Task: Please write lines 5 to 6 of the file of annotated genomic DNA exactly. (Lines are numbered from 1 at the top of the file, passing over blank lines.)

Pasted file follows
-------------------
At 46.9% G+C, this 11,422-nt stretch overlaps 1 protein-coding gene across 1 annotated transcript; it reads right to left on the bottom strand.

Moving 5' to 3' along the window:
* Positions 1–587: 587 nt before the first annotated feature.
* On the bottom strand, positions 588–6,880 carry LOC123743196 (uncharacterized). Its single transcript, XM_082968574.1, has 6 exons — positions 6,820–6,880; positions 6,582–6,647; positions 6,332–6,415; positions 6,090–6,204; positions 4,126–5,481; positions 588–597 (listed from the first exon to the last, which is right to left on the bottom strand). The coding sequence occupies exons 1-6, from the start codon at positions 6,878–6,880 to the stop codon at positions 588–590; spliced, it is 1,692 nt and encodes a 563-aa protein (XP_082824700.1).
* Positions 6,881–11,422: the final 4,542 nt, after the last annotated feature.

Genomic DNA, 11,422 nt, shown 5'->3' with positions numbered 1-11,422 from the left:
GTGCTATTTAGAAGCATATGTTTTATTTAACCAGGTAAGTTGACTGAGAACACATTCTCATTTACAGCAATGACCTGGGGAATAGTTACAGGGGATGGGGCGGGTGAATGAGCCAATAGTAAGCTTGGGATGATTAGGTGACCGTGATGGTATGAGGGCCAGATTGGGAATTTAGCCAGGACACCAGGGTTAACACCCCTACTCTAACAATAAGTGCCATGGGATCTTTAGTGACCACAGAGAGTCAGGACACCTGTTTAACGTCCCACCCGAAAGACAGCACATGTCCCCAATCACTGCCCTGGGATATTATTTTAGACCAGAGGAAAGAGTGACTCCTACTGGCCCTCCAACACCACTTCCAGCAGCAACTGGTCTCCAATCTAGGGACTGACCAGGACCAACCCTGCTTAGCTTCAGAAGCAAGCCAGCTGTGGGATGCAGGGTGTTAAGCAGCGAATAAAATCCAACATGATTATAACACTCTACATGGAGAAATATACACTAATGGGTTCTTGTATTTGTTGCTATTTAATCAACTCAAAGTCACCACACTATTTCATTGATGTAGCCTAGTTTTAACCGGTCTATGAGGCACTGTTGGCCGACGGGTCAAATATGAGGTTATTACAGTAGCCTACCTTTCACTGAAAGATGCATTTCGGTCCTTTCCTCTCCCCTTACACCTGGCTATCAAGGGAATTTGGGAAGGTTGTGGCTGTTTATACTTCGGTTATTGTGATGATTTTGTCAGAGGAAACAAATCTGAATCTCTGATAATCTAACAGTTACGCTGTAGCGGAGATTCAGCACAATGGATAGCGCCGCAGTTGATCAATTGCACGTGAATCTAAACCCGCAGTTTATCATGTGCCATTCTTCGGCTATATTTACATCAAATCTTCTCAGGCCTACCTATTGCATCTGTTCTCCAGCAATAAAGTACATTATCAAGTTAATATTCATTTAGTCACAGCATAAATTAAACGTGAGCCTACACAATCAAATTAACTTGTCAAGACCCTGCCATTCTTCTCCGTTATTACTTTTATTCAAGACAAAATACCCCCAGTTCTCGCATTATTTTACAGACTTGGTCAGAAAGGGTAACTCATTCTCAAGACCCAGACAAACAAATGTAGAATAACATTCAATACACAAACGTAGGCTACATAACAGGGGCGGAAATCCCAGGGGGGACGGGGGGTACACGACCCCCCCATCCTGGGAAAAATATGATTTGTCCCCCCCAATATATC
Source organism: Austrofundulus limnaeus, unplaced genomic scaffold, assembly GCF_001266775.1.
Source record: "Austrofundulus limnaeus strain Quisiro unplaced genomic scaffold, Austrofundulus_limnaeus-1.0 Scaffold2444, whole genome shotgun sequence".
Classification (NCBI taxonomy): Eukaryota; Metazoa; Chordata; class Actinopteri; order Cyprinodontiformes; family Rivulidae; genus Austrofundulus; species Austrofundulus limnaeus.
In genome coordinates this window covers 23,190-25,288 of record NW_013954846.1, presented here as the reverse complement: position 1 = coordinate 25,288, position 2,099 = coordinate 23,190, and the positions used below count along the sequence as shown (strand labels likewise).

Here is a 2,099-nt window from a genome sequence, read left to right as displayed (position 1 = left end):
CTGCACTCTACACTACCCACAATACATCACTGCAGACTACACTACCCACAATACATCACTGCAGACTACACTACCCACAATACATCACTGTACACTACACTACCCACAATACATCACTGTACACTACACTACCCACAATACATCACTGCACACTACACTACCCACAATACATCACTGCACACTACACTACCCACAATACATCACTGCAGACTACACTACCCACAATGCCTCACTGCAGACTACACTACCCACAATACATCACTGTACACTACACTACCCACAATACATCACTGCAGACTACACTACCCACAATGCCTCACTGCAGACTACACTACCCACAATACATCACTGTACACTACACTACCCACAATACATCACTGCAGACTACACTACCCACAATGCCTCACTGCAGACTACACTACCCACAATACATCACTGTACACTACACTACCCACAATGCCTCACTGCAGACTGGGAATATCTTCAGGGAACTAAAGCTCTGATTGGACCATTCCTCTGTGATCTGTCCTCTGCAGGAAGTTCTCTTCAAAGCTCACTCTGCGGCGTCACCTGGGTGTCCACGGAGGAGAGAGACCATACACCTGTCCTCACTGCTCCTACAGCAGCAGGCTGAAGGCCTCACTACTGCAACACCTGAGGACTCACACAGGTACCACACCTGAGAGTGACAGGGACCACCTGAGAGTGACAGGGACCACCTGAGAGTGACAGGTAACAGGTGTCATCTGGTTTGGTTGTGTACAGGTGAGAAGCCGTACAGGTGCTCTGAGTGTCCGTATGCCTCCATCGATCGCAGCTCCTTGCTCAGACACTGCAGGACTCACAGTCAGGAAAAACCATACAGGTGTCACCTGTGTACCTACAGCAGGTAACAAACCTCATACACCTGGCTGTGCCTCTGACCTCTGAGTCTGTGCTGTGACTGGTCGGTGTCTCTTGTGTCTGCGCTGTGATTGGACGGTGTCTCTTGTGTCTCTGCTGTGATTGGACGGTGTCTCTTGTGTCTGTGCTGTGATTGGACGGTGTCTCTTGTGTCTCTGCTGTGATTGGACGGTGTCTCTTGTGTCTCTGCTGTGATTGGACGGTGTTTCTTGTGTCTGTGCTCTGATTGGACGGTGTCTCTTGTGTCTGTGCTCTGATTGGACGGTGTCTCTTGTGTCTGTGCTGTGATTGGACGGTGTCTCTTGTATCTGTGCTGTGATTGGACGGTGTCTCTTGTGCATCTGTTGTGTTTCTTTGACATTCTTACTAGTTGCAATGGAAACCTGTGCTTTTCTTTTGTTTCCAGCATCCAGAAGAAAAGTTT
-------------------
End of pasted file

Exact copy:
* Positions 6,881–11,422: the final 4,542 nt, after the last annotated feature.

Genomic DNA, 11,422 nt, shown 5'->3' with positions numbered 1-11,422 from the left: